Flipping through this issue, you may notice a peculiar theme. The content is diverse, even typical: student reflections, science, sports and politics. But the perspectives are cohesive. That is, they are almost exclusively profiles: a lens into the 50-year-long marriage and research career of two of Duke’s most notable scientists; stories of three students from the Middle East, some of whom have been deeply affected by the events occurring across the Atlantic; and an in-depth feature about the lives of Durham’s homeless—just to name a few.
We would be lying if we said this happened intentionally, because it didn’t. Towerview is unique in that our writers craft and pitch their own stories. Usually, diversity happens organically—a creative reflection here, a news feature there. For this issue, our writers seemed to want to tell other peoples’ stories instead of their own. So we let them.
The result of this flexibility is a publication that is by no means homogenous. The stories of this issue’s cast of characters take place on Science and Research Drives, on the streets of downtown Durham and in the hearts and minds of many members of the Duke community. The formats are diverse, as well; while many of these profiles were penned by our staff writers, one of our newest writers expresses his personal voice, quite creatively, in the very back of these pages.
There is something to be said about a journalistic profile; rarely does someone have the opportunity to have his or her story told and circulated across a college campus. And the process of profile-writing is a daunting one. Relying on encounters—often brief personal meetings or mere phone conversations—can make it difficult for writers to truly shed light on a personality. But these profiles serve a vital purpose, not just in our publication, but in our lives.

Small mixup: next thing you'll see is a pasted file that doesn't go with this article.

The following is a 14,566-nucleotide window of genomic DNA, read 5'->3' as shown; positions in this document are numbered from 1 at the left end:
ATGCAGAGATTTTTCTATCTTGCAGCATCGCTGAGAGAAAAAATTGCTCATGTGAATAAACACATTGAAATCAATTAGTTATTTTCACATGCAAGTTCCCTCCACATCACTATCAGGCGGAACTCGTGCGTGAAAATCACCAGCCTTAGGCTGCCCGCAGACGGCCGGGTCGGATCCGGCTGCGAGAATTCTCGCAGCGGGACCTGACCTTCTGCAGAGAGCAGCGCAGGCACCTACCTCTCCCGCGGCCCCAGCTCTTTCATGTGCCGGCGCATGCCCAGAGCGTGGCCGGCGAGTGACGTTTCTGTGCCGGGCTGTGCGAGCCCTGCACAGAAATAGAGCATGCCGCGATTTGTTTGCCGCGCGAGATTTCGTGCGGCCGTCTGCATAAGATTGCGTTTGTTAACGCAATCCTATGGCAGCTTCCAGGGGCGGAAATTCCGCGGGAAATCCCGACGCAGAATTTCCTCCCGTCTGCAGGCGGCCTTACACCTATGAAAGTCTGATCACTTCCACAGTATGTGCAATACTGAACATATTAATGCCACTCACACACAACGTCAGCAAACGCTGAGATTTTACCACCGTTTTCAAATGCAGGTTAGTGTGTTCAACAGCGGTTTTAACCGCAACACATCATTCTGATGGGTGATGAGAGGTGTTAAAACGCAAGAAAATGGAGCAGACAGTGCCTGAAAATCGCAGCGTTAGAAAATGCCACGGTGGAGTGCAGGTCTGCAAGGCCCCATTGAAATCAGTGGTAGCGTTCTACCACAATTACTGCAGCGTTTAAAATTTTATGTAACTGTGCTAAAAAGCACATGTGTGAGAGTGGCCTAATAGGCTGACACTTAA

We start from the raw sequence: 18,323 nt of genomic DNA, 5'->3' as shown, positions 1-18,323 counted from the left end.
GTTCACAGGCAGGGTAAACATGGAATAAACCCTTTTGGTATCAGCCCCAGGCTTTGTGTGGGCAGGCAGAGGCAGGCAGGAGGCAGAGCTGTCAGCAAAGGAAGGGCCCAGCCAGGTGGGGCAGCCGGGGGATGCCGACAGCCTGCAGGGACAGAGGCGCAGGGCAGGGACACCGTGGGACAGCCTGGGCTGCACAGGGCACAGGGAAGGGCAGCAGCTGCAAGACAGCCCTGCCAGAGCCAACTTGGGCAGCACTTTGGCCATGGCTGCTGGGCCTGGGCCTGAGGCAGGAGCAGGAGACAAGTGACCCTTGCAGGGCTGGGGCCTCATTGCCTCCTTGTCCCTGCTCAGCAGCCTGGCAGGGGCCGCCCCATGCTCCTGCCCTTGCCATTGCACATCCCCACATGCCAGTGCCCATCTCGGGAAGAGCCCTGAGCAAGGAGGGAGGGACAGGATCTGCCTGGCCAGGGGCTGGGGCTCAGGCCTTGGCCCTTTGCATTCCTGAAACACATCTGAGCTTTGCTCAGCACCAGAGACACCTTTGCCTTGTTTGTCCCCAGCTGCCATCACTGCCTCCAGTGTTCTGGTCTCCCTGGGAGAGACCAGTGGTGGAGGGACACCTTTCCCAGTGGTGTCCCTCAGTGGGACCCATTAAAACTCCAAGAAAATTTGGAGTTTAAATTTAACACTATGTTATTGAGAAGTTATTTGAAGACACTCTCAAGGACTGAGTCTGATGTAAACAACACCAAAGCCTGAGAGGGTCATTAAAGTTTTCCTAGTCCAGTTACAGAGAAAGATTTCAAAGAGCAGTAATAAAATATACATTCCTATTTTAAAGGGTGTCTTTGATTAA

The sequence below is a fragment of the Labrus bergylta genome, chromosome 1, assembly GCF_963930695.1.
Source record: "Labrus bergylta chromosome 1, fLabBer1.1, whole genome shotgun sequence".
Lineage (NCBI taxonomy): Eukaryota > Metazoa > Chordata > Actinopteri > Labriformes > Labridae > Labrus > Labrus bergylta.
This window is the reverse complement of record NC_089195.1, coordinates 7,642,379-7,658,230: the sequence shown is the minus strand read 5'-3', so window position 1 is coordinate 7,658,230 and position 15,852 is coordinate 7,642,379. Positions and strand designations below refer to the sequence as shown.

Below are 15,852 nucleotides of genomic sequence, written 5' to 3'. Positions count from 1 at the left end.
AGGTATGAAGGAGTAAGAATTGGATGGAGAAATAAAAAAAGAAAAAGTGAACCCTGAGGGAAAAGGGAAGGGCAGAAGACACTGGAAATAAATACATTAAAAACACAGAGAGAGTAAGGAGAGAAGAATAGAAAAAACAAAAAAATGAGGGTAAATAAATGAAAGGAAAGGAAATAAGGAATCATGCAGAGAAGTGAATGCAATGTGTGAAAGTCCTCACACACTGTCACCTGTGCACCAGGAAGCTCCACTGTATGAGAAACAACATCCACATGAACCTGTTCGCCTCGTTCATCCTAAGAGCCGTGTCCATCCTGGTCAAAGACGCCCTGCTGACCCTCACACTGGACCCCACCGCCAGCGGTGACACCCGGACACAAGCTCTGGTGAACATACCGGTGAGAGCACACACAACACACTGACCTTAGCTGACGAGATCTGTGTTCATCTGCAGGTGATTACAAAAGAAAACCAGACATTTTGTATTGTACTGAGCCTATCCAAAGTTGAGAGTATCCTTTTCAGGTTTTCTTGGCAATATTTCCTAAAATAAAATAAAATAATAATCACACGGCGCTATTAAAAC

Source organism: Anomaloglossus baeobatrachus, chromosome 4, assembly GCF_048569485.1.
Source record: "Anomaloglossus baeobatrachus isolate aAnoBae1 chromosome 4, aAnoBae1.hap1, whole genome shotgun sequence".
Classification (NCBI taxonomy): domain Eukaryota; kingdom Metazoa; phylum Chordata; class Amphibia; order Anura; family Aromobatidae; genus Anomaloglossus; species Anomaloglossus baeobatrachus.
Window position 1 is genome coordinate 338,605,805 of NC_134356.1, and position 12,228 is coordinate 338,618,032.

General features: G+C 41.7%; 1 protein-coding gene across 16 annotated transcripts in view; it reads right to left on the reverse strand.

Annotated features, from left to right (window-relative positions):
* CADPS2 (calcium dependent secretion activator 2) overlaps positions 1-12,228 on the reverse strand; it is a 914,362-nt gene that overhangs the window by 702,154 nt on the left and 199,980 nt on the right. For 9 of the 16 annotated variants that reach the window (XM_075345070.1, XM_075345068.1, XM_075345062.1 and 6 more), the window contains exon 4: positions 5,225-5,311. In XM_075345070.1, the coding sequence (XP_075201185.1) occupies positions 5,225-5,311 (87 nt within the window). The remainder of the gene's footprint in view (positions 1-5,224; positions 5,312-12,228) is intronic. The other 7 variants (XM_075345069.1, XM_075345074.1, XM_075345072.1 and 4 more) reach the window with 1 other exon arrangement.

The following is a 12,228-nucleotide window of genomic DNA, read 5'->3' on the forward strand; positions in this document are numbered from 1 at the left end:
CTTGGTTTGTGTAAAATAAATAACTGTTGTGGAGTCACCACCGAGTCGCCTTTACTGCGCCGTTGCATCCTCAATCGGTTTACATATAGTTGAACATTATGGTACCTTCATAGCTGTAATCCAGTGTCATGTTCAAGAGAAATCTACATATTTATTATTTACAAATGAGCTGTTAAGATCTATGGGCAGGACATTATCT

As students who can so easily become wrapped up in the daily grind of college life—be it job-hunting, trying to get involved on campus, or simply keeping up with academic demands—it is important to be reminded of other people’s paths, that the world as we know it is microcosmic and that lessons can be learned everywhere and from the least likely of people. In addition to just being fun to read, profiles of other people can also help us better understand ourselves.
We hope those of you reading will familiarize yourselves with the personalities featured in the October 2012 issue of Towerview, drawing knowledge, widsom and even laughter from their stories.
Matthew Chase and Sonia Havele